COLUMN: Looking Back with Pete Colman

Benny Wain's on Bondgate in Ripon, where I used to get my comics.  Here you can see judges from television programme It's A Knockout looking at its entry for a  window display competition when the show came to Ripon in 1974. (Picture ' Sean Looney)
Benny Wain's on Bondgate in Ripon, where I used to get my comics. Here you can see judges from television programme It's A Knockout looking at its entry for a window display competition when the show came to Ripon in 1974. (Picture ' Sean Looney)
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Pete remembers the toys and games that have kept children entertained over the years:

Toys and games have changed so much since the 1950s but boys have always played with toy cars and train sets, while girls have always had their dolls and dolls houses. Teddy bears, meanwhile, have become firm favourites with both boys and girls.

Most young lads in the 50s would be seen in cowboy and Indian outfits, with your cap gun or bow and arrow which you had made yourself.

With war films being shown at the cinema or on TV, the Second World War was a great influence on the toys we played with in the 50s.

My own memories go back to the plastic green army men who were all the rage in the 50s, probably because they were cheap. We would stage battles in the garden, with other plastic figures such as knights.

Meccano and Dinky Toys cars were also the “in” toys to have with Scalextric cars and their electric motors the number one toy.

Airfix models were first produced in 1952 and have been made by generations of boys and men. You could buy them at Jack Thompson’s shop, which was on North Street.

I wasn’t very good at making Airfix models and always seemed to have parts left in the box when I’d finished the plane or boat I was making.

Board games were also very popular. Monopoly, which first came to Britain in 1936, became top seller of the 50s.

The 60s arrived with a decade of new dolls, with Sindy – who came on the scene in 1963 – being the biggest seller. Boys also had their own doll in the shape of Action Man.

1967 saw Spirograph winning the toy of the year, with Etch A Sketch also being a technologically influenced toy of the 60s.

The mid-60s saw Twister becoming the family game to play, with children and adults twisting into unthinkable positions.

Lego was popular as ever in the 70s with football game Subbuteo being the game most young lads played.

The big change of the 70s was the introduction of electronic games.

The 80s started with the puzzle from eastern Europe. The Rubik’s Cube (I never could do it) which was invented by Erno Rubik. The big sci-fi toys of the 1980s were Transformers and Star Wars .

The two main toy shops in Ripon which sold most of the items I’ve mentioned were Collinson’s Toymaster at 83 North Street and Jackie Briscombe Toyland on Kirkgate.

I’m sure Riponians like myself will have fond memories of going into these shops looking for their favourite toys.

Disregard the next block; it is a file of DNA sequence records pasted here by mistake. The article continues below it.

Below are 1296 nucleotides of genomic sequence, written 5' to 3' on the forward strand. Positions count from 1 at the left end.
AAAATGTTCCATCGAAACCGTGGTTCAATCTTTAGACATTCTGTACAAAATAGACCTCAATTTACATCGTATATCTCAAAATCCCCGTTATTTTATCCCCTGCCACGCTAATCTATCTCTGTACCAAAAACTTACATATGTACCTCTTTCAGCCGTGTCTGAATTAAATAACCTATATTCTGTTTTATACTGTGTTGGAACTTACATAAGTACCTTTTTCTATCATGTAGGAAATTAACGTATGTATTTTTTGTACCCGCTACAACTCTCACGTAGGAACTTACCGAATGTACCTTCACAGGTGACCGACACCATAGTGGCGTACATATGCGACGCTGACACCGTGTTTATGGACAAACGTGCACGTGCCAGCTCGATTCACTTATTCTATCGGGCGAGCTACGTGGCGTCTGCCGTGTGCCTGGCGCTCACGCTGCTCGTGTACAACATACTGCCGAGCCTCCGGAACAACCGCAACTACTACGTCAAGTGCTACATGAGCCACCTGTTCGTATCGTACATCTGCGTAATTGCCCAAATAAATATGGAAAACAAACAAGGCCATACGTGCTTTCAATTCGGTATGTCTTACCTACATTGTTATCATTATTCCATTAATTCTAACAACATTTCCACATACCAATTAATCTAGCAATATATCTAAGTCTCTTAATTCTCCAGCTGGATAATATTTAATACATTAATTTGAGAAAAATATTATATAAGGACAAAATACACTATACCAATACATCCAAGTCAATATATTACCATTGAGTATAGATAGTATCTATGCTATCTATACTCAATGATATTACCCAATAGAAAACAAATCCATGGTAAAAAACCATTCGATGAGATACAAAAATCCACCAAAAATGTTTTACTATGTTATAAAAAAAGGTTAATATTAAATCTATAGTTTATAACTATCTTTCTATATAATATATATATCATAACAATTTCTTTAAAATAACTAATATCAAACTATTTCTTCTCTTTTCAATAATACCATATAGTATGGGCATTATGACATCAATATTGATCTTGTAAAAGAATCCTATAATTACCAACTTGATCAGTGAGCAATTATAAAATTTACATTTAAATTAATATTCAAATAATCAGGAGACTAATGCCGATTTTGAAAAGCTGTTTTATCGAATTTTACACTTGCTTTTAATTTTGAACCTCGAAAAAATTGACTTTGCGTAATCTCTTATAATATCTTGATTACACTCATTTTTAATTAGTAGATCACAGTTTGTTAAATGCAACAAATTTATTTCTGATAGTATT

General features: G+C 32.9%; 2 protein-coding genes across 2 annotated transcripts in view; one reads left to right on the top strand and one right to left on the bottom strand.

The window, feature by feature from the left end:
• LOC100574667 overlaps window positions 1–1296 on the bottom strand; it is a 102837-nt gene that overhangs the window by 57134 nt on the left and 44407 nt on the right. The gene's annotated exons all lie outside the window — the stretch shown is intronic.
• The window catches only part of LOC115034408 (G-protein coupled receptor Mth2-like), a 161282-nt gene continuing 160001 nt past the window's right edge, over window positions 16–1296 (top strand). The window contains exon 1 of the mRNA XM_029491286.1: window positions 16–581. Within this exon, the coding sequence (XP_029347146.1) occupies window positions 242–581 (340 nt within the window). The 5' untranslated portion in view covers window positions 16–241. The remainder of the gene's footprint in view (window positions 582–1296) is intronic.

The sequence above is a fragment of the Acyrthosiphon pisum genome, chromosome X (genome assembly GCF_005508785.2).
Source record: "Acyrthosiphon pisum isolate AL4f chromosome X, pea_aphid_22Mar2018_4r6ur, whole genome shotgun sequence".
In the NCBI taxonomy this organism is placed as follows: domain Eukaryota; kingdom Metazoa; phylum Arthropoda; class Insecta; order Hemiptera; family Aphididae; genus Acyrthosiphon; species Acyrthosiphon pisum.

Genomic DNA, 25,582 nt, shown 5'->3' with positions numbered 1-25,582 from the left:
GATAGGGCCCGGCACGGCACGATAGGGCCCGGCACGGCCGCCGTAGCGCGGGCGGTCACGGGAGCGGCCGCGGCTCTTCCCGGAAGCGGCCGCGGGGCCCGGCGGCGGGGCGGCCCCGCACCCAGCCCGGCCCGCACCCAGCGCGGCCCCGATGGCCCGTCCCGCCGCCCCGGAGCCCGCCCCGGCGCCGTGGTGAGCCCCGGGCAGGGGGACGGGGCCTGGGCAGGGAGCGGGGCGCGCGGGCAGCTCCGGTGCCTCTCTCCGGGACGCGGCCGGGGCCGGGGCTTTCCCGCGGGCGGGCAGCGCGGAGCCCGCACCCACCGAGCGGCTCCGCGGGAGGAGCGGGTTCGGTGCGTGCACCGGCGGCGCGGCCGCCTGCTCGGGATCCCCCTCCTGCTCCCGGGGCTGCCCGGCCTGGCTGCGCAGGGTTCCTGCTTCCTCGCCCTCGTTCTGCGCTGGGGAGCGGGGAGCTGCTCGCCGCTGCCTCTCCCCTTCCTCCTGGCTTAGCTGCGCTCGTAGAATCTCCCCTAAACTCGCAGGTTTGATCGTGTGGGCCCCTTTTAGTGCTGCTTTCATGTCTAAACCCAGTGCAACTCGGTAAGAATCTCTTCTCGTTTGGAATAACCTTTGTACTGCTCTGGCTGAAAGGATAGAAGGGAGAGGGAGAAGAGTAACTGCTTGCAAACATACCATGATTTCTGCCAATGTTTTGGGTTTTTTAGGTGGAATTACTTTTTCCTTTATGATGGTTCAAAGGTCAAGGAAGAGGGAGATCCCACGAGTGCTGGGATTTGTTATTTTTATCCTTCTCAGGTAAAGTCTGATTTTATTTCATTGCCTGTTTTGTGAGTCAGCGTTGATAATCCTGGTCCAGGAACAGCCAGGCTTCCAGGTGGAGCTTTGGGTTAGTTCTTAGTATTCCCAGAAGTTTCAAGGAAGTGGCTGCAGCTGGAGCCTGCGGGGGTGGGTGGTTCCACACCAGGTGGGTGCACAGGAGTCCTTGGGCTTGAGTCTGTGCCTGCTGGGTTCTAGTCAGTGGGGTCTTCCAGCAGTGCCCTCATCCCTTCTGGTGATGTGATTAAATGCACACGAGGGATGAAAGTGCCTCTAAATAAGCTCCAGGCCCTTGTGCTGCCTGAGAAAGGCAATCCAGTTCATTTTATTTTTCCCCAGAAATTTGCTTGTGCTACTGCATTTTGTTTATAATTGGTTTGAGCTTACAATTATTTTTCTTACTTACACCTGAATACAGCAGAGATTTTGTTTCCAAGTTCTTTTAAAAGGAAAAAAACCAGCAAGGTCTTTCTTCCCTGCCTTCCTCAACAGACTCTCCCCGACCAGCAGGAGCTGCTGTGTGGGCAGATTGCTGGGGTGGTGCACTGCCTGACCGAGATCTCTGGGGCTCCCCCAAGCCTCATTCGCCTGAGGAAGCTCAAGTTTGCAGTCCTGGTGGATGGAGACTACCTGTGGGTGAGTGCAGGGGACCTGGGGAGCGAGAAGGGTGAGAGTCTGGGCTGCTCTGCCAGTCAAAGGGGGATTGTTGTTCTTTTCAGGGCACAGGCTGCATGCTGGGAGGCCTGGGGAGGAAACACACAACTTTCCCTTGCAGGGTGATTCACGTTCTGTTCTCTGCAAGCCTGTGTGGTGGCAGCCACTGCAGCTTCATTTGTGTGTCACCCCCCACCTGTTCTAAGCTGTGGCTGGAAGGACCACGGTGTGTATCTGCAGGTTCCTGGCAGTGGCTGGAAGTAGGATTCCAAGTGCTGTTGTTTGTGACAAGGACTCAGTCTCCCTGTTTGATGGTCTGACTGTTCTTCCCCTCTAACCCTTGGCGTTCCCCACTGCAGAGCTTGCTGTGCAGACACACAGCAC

Comics, like toys, will always bring back happy memories of when we waited for that day in the week when your comic or magazine came out.

The demise of the story papers came in the 1950s with the publication of the Eagle, Lion, and Tiger –these comics had picture strips.

Other comics like the Rover, Hotspur, Wizard, Skipper, and Adventure were also out at this time.

The Dandy – first published in 1937 – was the most popular children’s comics of all time, with characters such as Korky the Cat , Desperate Dan, Whacko and Blackbob helping sell millions of copies over the years.

Another well-known top seller was The Beano, with its own well-known characters such as Dennis the Menace, Biffo the Bear, Roger the Dodger and the Bash Street Kids.

Other comics out in the 1950s were The Topper, Beezer and Sparky, which leads me nicely into the best comic ever – The Victor.

It ran for 1,657 issues from 1961 until 1992.It came out on Mondays and in 1964 cost only 5d and included great stories like I Flew into Battle with Braddock, The Tough of the Track, Alf Tupper, Joe Bones the Human Fly and The Victor’s own Messi Gorgeous Gus.

Before I get too carried away by my memories I must not forget about girl comics and magazines such as Bunty, School Friend, Jinty, Tammy, Misty and Jackie.

Jackie magazine was published from 1964 until 1993 and was the best-selling teen magazine for ten years, and became known as a girl’s best friend.

Throughout the 1970s it sold more than 1m copies a week. Inside you had Cathy and Claire agony pages.

The centre pages contained a pullout poster of a pop star, which usually ended up on the bedroom walls of young teenage girl readers(and if you’ve wondering how I know this, it’s because I have an older sister!).

Newsagents where you bought your comics and magazines were at Benny Wain’s at 82 Bondgate and Campbell’s on Westgate.

So readers, since our childhood is only for a short time, do you really want to part with that toy or comic from your past? Think twice before you take it to the next car boot sale.